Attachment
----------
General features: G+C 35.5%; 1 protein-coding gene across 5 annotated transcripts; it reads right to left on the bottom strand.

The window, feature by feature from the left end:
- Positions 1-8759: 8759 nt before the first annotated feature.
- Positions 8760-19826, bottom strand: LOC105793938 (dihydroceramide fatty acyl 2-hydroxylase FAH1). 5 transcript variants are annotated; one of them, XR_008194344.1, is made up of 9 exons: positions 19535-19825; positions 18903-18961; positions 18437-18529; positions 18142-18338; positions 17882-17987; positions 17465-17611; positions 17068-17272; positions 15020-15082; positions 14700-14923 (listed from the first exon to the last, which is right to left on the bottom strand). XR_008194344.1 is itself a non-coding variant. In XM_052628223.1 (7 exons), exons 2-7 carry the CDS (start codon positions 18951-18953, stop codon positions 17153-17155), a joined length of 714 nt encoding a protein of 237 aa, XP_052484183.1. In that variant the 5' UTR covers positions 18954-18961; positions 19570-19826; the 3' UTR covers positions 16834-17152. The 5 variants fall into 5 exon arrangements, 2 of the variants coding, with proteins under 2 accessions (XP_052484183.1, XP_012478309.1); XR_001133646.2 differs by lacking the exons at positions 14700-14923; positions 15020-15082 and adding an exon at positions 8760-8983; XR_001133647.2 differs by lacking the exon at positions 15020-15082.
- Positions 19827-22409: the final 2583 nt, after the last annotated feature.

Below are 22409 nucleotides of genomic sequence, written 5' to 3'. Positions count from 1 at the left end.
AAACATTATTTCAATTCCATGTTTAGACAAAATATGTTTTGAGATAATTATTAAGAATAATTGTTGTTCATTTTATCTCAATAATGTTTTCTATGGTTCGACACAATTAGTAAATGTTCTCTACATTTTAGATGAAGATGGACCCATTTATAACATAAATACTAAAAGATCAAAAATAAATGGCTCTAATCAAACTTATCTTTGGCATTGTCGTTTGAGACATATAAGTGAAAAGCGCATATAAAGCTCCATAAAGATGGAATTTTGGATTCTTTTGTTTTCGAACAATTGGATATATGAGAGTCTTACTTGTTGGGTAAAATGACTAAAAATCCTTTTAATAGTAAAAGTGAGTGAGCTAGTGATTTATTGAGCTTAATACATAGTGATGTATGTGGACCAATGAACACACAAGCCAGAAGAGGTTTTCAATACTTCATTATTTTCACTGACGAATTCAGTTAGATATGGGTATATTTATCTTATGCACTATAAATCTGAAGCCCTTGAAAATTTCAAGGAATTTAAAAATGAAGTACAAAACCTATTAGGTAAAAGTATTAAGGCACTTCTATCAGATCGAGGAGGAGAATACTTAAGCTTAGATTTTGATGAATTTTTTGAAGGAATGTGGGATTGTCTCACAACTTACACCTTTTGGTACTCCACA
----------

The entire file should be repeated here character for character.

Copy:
General features: G+C 35.5%; 1 protein-coding gene across 5 annotated transcripts; it reads right to left on the bottom strand.

The window, feature by feature from the left end:
- Positions 1-8759: 8759 nt before the first annotated feature.
- Positions 8760-19826, bottom strand: LOC105793938 (dihydroceramide fatty acyl 2-hydroxylase FAH1). 5 transcript variants are annotated; one of them, XR_008194344.1, is made up of 9 exons: positions 19535-19825; positions 18903-18961; positions 18437-18529; positions 18142-18338; positions 17882-17987; positions 17465-17611; positions 17068-17272; positions 15020-15082; positions 14700-14923 (listed from the first exon to the last, which is right to left on the bottom strand). XR_008194344.1 is itself a non-coding variant. In XM_052628223.1 (7 exons), exons 2-7 carry the CDS (start codon positions 18951-18953, stop codon positions 17153-17155), a joined length of 714 nt encoding a protein of 237 aa, XP_052484183.1. In that variant the 5' UTR covers positions 18954-18961; positions 19570-19826; the 3' UTR covers positions 16834-17152. The 5 variants fall into 5 exon arrangements, 2 of the variants coding, with proteins under 2 accessions (XP_052484183.1, XP_012478309.1); XR_001133646.2 differs by lacking the exons at positions 14700-14923; positions 15020-15082 and adding an exon at positions 8760-8983; XR_001133647.2 differs by lacking the exon at positions 15020-15082.
- Positions 19827-22409: the final 2583 nt, after the last annotated feature.

Below are 22409 nucleotides of genomic sequence, written 5' to 3'. Positions count from 1 at the left end.
AAACATTATTTCAATTCCATGTTTAGACAAAATATGTTTTGAGATAATTATTAAGAATAATTGTTGTTCATTTTATCTCAATAATGTTTTCTATGGTTCGACACAATTAGTAAATGTTCTCTACATTTTAGATGAAGATGGACCCATTTATAACATAAATACTAAAAGATCAAAAATAAATGGCTCTAATCAAACTTATCTTTGGCATTGTCGTTTGAGACATATAAGTGAAAAGCGCATATAAAGCTCCATAAAGATGGAATTTTGGATTCTTTTGTTTTCGAACAATTGGATATATGAGAGTCTTACTTGTTGGGTAAAATGACTAAAAATCCTTTTAATAGTAAAAGTGAGTGAGCTAGTGATTTATTGAGCTTAATACATAGTGATGTATGTGGACCAATGAACACACAAGCCAGAAGAGGTTTTCAATACTTCATTATTTTCACTGACGAATTCAGTTAGATATGGGTATATTTATCTTATGCACTATAAATCTGAAGCCCTTGAAAATTTCAAGGAATTTAAAAATGAAGTACAAAACCTATTAGGTAAAAGTATTAAGGCACTTCTATCAGATCGAGGAGGAGAATACTTAAGCTTAGATTTTGATGAATTTTTTGAAGGAATGTGGGATTGTCTCACAACTTACACCTTTTGGTACTCCACA